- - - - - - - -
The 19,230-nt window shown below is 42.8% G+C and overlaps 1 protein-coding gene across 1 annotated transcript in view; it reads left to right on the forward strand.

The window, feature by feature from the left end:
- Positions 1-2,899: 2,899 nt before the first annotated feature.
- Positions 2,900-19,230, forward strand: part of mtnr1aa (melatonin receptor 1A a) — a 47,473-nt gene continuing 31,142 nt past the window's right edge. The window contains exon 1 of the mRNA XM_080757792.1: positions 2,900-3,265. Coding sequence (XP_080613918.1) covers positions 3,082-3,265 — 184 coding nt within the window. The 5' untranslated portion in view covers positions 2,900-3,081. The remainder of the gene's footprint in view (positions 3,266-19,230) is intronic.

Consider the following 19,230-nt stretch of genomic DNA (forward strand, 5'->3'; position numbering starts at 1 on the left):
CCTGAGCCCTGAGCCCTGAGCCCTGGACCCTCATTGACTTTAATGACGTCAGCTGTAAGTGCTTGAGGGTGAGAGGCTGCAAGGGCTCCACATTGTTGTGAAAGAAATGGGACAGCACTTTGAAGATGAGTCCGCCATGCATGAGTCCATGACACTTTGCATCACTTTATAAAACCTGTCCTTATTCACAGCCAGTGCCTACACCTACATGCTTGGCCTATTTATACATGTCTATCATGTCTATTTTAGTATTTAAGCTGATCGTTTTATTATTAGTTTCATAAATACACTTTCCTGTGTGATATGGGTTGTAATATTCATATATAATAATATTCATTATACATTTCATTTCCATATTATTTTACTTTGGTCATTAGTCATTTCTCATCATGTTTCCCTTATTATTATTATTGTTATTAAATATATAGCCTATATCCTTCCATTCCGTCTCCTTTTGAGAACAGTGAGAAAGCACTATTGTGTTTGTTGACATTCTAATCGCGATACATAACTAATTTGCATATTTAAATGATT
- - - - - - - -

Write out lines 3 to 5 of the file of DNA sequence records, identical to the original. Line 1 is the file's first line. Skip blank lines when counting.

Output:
- Positions 1-2,899: 2,899 nt before the first annotated feature.
- Positions 2,900-19,230, forward strand: part of mtnr1aa (melatonin receptor 1A a) — a 47,473-nt gene continuing 31,142 nt past the window's right edge. The window contains exon 1 of the mRNA XM_080757792.1: positions 2,900-3,265. Coding sequence (XP_080613918.1) covers positions 3,082-3,265 — 184 coding nt within the window. The 5' untranslated portion in view covers positions 2,900-3,081. The remainder of the gene's footprint in view (positions 3,266-19,230) is intronic.

Consider the following 19,230-nt stretch of genomic DNA (forward strand, 5'->3'; position numbering starts at 1 on the left):